Why did Jesus go to Jerusalem over Peter’s objections? It appears that he was looking at life from God’s perspective and Peter was not. “Turning and looking at his disciples, Jesus replied, ‘Get behind me, Satan! For you are setting your mind not on divine things but on human things’ ” Mark 8:33.
It is obvious that Jesus’ heart was set on pleasing God and making life better for those that were struggling under the weight of misguided power. This, for Jesus, was more important than satisfying his own comforts and desires or even saving his life.
Each time I read this passage, I marvel at Jesus’ clarity of purpose, confidence in God’s claim upon his life and level of commitment to that call. I wonder who modeled this kind of radical faith for him. Was it Abraham, the prophets or maybe Mary and Joseph?
Who modeled this radical faith for you? Who taught you what it meant to follow Jesus and love God with all your heart, soul, mind and strength? Who needs you to model this kind of authentic faith for them?
Discerning God’s will is not always easy, but it is necessary when trying to decide which road to travel. Do your best to look at life from God’s perspective and make your decision based upon what He wants you to do.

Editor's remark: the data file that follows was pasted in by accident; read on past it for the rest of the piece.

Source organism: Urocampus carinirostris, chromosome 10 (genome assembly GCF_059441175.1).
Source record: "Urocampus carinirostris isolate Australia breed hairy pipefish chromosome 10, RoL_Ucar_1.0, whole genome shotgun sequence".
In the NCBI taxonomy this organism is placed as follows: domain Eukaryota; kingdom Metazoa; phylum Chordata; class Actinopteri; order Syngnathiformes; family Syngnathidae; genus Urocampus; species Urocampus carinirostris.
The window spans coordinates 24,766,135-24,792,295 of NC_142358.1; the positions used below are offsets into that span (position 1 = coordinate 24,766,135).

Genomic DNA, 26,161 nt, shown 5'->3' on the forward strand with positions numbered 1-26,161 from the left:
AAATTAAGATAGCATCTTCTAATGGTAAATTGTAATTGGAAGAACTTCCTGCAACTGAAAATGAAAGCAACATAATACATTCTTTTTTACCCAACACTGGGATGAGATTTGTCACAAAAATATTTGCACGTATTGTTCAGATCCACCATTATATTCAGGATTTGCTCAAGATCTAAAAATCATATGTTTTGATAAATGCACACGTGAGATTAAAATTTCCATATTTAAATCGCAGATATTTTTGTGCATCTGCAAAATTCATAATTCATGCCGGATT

When you discern His will, embrace it with the same passion Jesus did. Don’t do as Peter and negotiate with Jesus in private to lower your level of commitment. From this text, I see no room in our faith for negotiating in the shadows.
I have read that many of Martin Luther King, Jr.’s closest aides tried to dissuade him from going to Memphis on March 29, 1968, because it was too dangerous. His plane was even delayed because of a bomb scare. He refused to stay home where he was surrounded by family and supporters because the sanitation workers needed him to bring their plight to the nation’s attention. Six days later he was assassinated.
This is a level of commitment to doing God’s will that few attain. I know that. However, I believe that Dr. King’s example can inspire all of us to be more passionate about being the presence of Christ in a broken world, whatever the cost.